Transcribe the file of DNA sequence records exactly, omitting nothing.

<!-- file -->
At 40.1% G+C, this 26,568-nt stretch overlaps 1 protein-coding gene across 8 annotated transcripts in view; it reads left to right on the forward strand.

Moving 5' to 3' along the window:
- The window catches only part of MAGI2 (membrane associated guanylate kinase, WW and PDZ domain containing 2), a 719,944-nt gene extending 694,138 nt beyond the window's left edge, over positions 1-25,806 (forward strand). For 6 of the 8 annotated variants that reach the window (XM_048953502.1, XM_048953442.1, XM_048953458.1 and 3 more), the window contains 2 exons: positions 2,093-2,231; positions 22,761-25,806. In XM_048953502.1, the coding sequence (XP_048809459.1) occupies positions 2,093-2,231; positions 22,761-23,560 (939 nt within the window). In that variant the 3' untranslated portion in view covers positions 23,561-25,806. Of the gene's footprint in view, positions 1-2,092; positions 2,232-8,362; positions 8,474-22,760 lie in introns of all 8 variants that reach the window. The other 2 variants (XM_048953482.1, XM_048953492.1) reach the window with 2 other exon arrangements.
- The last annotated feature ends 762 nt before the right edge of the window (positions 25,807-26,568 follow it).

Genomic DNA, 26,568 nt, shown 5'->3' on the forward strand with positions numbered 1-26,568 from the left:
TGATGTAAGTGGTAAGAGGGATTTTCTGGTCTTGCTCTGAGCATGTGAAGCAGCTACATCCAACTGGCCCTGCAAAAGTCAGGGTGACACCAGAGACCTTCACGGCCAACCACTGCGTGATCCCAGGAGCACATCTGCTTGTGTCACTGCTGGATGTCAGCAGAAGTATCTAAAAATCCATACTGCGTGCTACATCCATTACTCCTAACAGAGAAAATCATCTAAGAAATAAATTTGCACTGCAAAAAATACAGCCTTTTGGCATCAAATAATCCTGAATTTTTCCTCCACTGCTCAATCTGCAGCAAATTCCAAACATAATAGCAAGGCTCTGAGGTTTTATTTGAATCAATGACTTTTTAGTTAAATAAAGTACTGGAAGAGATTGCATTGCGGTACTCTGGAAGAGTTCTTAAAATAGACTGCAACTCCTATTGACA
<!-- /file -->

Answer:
At 40.1% G+C, this 26,568-nt stretch overlaps 1 protein-coding gene across 8 annotated transcripts in view; it reads left to right on the forward strand.

Moving 5' to 3' along the window:
- The window catches only part of MAGI2 (membrane associated guanylate kinase, WW and PDZ domain containing 2), a 719,944-nt gene extending 694,138 nt beyond the window's left edge, over positions 1-25,806 (forward strand). For 6 of the 8 annotated variants that reach the window (XM_048953502.1, XM_048953442.1, XM_048953458.1 and 3 more), the window contains 2 exons: positions 2,093-2,231; positions 22,761-25,806. In XM_048953502.1, the coding sequence (XP_048809459.1) occupies positions 2,093-2,231; positions 22,761-23,560 (939 nt within the window). In that variant the 3' untranslated portion in view covers positions 23,561-25,806. Of the gene's footprint in view, positions 1-2,092; positions 2,232-8,362; positions 8,474-22,760 lie in introns of all 8 variants that reach the window. The other 2 variants (XM_048953482.1, XM_048953492.1) reach the window with 2 other exon arrangements.
- The last annotated feature ends 762 nt before the right edge of the window (positions 25,807-26,568 follow it).

Genomic DNA, 26,568 nt, shown 5'->3' on the forward strand with positions numbered 1-26,568 from the left:
TGATGTAAGTGGTAAGAGGGATTTTCTGGTCTTGCTCTGAGCATGTGAAGCAGCTACATCCAACTGGCCCTGCAAAAGTCAGGGTGACACCAGAGACCTTCACGGCCAACCACTGCGTGATCCCAGGAGCACATCTGCTTGTGTCACTGCTGGATGTCAGCAGAAGTATCTAAAAATCCATACTGCGTGCTACATCCATTACTCCTAACAGAGAAAATCATCTAAGAAATAAATTTGCACTGCAAAAAATACAGCCTTTTGGCATCAAATAATCCTGAATTTTTCCTCCACTGCTCAATCTGCAGCAAATTCCAAACATAATAGCAAGGCTCTGAGGTTTTATTTGAATCAATGACTTTTTAGTTAAATAAAGTACTGGAAGAGATTGCATTGCGGTACTCTGGAAGAGTTCTTAAAATAGACTGCAACTCCTATTGACA